"Except ye become as little children, except you can wake on your fiftieth birthday with the same forward-looking excitement and interest in life that you enjoyed when you were five, "ye cannot enter the kingdom of God." One must not only die daily, but every day we must be born again.” (Dorothy L. Sayers)
There's not much in a birthday, I have often said. After all, you're just one day older than the day before. Any yet that's not necessarily true about my fiftieth birthday.
Since turning fifty, I've become aware of how often I refer to the past. There are, after all, likely many more years behind me than in front of me, more stories to tell than new memories to make. Part of growing older is remembering well and learning from those memories. If I'm wise at all (and I have no comment on that), it is because of a discernment and prudence shaped by experience, that vast reservoir of past choices, both good and bad. In hindsight, many of the results of the bad choices seem humorous, while they may have been devastating at the time.
For example, I learned early on that you don't anticipate when your traffic light will turn green by watching the yellow and then red light of cross-traffic. I'm 16, you see, and I have a carload of teenage guys with me, and I'm stopped at a traffic light next to a similar carload of teenage girls. (Can you imagine the conversation?) I'm thinking I'll put rubber on the road when my light changes to green, goaded on by a backseat of professional stock car driver wannabes, and I do. . . only my light is not green. Realizing this in the middle of the intersection, I slam on the brakes, put my steaming Camaro muscle car in reverse, and sheepishly back up next to the carload of teenage girls, now quaking with laughter. Everyone in the backseat disappeared into the floorboards. Even my car seemed to shrink beneath me, its embarassment palpable.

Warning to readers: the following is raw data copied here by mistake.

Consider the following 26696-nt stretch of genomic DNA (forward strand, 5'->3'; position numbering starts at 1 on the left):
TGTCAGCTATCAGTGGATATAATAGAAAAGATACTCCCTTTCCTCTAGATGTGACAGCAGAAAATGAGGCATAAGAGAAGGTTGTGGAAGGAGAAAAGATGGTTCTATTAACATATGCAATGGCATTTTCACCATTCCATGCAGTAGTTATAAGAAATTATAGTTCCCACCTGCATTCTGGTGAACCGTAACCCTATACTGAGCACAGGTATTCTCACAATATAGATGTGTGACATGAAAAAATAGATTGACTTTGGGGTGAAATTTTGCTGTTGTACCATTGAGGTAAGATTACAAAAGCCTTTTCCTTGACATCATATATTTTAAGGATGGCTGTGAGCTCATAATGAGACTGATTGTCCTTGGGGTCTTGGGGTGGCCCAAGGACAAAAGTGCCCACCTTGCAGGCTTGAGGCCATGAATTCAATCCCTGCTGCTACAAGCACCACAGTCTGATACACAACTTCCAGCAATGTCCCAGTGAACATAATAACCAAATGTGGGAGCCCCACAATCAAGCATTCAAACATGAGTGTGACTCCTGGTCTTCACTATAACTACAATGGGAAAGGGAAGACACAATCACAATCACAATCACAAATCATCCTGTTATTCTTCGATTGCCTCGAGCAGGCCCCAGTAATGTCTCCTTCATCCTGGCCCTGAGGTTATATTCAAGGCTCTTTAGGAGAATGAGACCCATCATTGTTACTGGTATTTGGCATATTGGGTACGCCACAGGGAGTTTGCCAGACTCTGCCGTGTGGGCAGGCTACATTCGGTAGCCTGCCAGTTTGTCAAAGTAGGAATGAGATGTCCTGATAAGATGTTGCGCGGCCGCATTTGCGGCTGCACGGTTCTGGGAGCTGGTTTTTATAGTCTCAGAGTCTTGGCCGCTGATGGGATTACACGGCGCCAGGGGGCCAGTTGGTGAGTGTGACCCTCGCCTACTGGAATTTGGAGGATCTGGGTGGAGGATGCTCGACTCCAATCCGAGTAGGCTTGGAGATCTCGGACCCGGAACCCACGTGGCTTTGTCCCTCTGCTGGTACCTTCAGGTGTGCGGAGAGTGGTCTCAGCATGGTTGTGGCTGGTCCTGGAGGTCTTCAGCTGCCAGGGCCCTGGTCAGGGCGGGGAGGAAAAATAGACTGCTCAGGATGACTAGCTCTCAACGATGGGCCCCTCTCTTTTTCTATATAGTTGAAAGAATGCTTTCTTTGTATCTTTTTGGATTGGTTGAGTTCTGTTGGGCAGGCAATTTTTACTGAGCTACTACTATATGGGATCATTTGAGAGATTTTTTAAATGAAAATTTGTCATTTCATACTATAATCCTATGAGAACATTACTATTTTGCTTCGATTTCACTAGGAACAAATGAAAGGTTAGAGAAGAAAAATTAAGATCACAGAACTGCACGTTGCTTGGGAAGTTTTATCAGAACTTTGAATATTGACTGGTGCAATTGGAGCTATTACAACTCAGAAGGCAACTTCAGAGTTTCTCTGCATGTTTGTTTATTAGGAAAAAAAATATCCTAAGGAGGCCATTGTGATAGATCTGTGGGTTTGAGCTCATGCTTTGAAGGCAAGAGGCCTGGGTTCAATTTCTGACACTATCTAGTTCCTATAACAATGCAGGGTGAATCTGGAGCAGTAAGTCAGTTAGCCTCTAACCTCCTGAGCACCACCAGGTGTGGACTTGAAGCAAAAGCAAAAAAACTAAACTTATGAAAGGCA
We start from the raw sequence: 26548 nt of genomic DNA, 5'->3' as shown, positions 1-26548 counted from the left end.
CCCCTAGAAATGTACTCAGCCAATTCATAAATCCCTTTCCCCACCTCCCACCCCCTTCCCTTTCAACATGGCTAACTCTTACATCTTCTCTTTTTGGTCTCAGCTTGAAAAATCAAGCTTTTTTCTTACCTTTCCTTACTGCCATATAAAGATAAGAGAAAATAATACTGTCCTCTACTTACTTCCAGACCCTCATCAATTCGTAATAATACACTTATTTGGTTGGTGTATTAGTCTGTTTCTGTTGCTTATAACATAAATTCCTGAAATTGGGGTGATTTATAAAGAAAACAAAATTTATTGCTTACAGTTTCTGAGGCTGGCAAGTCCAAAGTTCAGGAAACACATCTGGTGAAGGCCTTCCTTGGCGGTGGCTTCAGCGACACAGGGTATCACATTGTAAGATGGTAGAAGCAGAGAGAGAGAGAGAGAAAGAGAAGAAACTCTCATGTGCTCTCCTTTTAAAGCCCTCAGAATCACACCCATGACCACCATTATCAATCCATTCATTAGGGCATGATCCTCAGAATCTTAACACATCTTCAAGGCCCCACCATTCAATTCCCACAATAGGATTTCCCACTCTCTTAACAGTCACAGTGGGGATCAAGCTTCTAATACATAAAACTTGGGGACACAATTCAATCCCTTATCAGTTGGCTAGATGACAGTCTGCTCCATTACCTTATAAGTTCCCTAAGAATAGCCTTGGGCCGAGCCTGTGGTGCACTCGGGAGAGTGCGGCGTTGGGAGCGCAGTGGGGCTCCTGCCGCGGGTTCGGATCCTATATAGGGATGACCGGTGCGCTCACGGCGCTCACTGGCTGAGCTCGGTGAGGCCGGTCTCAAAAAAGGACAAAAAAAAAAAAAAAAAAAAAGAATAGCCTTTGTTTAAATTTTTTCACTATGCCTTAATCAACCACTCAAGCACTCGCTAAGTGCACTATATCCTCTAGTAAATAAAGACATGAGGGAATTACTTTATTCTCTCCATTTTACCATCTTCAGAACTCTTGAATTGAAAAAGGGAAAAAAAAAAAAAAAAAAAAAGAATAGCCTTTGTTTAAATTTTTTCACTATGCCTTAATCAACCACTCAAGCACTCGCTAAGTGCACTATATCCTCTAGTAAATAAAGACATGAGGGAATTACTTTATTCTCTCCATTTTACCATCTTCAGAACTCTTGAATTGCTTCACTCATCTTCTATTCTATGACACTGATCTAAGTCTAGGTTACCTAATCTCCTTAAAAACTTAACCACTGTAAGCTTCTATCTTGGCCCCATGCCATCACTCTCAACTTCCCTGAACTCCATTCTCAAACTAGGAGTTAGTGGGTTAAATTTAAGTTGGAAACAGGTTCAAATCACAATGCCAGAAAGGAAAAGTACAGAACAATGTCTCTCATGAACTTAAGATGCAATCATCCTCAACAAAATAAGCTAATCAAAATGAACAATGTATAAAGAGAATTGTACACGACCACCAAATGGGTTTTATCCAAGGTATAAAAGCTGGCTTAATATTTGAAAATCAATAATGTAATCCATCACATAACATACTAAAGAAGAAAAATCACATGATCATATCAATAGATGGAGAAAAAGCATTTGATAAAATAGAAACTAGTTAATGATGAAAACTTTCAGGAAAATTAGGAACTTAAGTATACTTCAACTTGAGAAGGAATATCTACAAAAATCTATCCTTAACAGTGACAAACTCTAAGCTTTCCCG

That was a dark day in my short teenage life. But I did learn something about friends, about the foolishness of trying to impress women, and, of course, about traffic lights. Like I said, it seems funny now, a story I tell my kids for the moral lesson it offers as well as to allow them to believe, if for a moment, the incredible idea that once their father existed as a teenager.
Another thing about the past is that the more distance I put between the present me and the former me, the closer it seems, as if time is a malleable piece of tin foil that can be bent back upon itself, present touching past. If I say I graduated from high school 33 years ago, it seems difficult to believe, and yet some of the memories of my senior year are crystal clear. I easily summon up images, sounds, and smells of my school --- remembering the snapping- tapping sound of the flagpole rope in the wind outside the open window of my geometry class, the high-pitched voice of the fearsome-little-man-who-still-lived-with-his-mother teacher who ruled trigonometry class, and the embarrassment when my girlfriend at the end of a crowded hallway called to me at the other end of the hall and all eyes turned my way. That me and this me are not so far apart, really.
And yet, while remembering is good to the extent it offers wisdom and thankfulness as we see God's providential ordering of our lives, today is where I live and tomorrow is where I'm going. That present focus is evident when Jesus says that "sufficient for the day is its own trouble" (Matt. 6:34) or when Paul exhorts us to forget what lies behind and press on toward what lies ahead (Phil. 3:13-14). Just as the past is not so far behind, eternity is with us even now. As we bend forward we even touch it at times, sensing that something timeless has happened, something that is not just now but a part of a coming greater reality --- the real Real, if you will. Everything that has happened to me is really a part of everything that will happen, a part of who I am and will remain in eternity. It's comforting to me to know that all that I am, all the memories that make up the person that I am, will stay with me, redeemed, somehow seen through new eyes, but that in eternity I'm still me --- the awkward high schooler and the (God willing) elderly curmudgeon.
I'm the kid who failed at impressing girls. I get to carry that memory with me. What was devastatingly embarrassing then is funny now. What is funny now will be deeply meaningful in some larger context God may reveal in eternity. I can't wait.